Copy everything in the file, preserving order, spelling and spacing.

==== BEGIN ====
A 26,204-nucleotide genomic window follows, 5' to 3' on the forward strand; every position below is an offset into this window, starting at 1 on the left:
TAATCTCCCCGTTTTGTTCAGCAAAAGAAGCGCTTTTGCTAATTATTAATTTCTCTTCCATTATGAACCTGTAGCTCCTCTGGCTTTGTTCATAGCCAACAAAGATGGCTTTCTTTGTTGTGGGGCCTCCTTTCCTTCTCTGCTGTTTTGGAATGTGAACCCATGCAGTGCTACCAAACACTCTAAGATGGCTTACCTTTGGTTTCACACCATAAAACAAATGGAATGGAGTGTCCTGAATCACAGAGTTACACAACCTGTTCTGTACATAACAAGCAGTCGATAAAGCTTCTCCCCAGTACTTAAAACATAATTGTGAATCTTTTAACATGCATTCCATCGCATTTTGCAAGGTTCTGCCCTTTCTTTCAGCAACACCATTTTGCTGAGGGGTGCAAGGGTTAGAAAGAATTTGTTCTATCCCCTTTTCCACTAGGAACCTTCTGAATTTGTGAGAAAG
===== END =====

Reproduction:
A 26,204-nucleotide genomic window follows, 5' to 3' on the forward strand; every position below is an offset into this window, starting at 1 on the left:
TAATCTCCCCGTTTTGTTCAGCAAAAGAAGCGCTTTTGCTAATTATTAATTTCTCTTCCATTATGAACCTGTAGCTCCTCTGGCTTTGTTCATAGCCAACAAAGATGGCTTTCTTTGTTGTGGGGCCTCCTTTCCTTCTCTGCTGTTTTGGAATGTGAACCCATGCAGTGCTACCAAACACTCTAAGATGGCTTACCTTTGGTTTCACACCATAAAACAAATGGAATGGAGTGTCCTGAATCACAGAGTTACACAACCTGTTCTGTACATAACAAGCAGTCGATAAAGCTTCTCCCCAGTACTTAAAACATAATTGTGAATCTTTTAACATGCATTCCATCGCATTTTGCAAGGTTCTGCCCTTTCTTTCAGCAACACCATTTTGCTGAGGGGTGCAAGGGTTAGAAAGAATTTGTTCTATCCCCTTTTCCACTAGGAACCTTCTGAATTTGTGAGAAAG